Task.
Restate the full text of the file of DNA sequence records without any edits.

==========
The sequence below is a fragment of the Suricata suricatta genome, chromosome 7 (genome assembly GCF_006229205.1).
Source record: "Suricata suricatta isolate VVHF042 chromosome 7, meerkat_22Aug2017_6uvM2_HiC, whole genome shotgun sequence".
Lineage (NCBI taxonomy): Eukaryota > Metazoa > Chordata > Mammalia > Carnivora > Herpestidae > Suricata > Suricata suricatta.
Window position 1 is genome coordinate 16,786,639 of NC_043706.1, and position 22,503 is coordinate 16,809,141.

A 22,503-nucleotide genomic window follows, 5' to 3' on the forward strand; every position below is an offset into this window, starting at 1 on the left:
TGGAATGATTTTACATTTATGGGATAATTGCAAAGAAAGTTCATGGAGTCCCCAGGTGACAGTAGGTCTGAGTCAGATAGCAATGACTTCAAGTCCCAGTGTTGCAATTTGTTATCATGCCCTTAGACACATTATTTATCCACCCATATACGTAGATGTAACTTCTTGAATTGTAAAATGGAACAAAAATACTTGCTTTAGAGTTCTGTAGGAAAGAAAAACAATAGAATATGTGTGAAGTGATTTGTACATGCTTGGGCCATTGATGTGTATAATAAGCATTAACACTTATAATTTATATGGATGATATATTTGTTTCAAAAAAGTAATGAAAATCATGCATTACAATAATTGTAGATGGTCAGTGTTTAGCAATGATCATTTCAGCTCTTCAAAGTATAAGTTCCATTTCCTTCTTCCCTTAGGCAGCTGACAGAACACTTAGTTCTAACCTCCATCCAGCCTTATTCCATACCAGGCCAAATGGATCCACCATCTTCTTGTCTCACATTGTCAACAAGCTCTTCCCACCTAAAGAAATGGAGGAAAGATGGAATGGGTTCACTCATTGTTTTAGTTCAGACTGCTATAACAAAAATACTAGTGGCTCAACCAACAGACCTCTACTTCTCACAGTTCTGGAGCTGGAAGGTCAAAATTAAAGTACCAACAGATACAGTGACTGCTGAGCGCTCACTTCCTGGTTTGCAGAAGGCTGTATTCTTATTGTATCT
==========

The sequence below is a fragment of the Suricata suricatta genome, chromosome 7 (genome assembly GCF_006229205.1).
Source record: "Suricata suricatta isolate VVHF042 chromosome 7, meerkat_22Aug2017_6uvM2_HiC, whole genome shotgun sequence".
Lineage (NCBI taxonomy): Eukaryota > Metazoa > Chordata > Mammalia > Carnivora > Herpestidae > Suricata > Suricata suricatta.
Window position 1 is genome coordinate 16,786,639 of NC_043706.1, and position 22,503 is coordinate 16,809,141.

A 22,503-nucleotide genomic window follows, 5' to 3' on the forward strand; every position below is an offset into this window, starting at 1 on the left:
TGGAATGATTTTACATTTATGGGATAATTGCAAAGAAAGTTCATGGAGTCCCCAGGTGACAGTAGGTCTGAGTCAGATAGCAATGACTTCAAGTCCCAGTGTTGCAATTTGTTATCATGCCCTTAGACACATTATTTATCCACCCATATACGTAGATGTAACTTCTTGAATTGTAAAATGGAACAAAAATACTTGCTTTAGAGTTCTGTAGGAAAGAAAAACAATAGAATATGTGTGAAGTGATTTGTACATGCTTGGGCCATTGATGTGTATAATAAGCATTAACACTTATAATTTATATGGATGATATATTTGTTTCAAAAAAGTAATGAAAATCATGCATTACAATAATTGTAGATGGTCAGTGTTTAGCAATGATCATTTCAGCTCTTCAAAGTATAAGTTCCATTTCCTTCTTCCCTTAGGCAGCTGACAGAACACTTAGTTCTAACCTCCATCCAGCCTTATTCCATACCAGGCCAAATGGATCCACCATCTTCTTGTCTCACATTGTCAACAAGCTCTTCCCACCTAAAGAAATGGAGGAAAGATGGAATGGGTTCACTCATTGTTTTAGTTCAGACTGCTATAACAAAAATACTAGTGGCTCAACCAACAGACCTCTACTTCTCACAGTTCTGGAGCTGGAAGGTCAAAATTAAAGTACCAACAGATACAGTGACTGCTGAGCGCTCACTTCCTGGTTTGCAGAAGGCTGTATTCTTATTGTATCT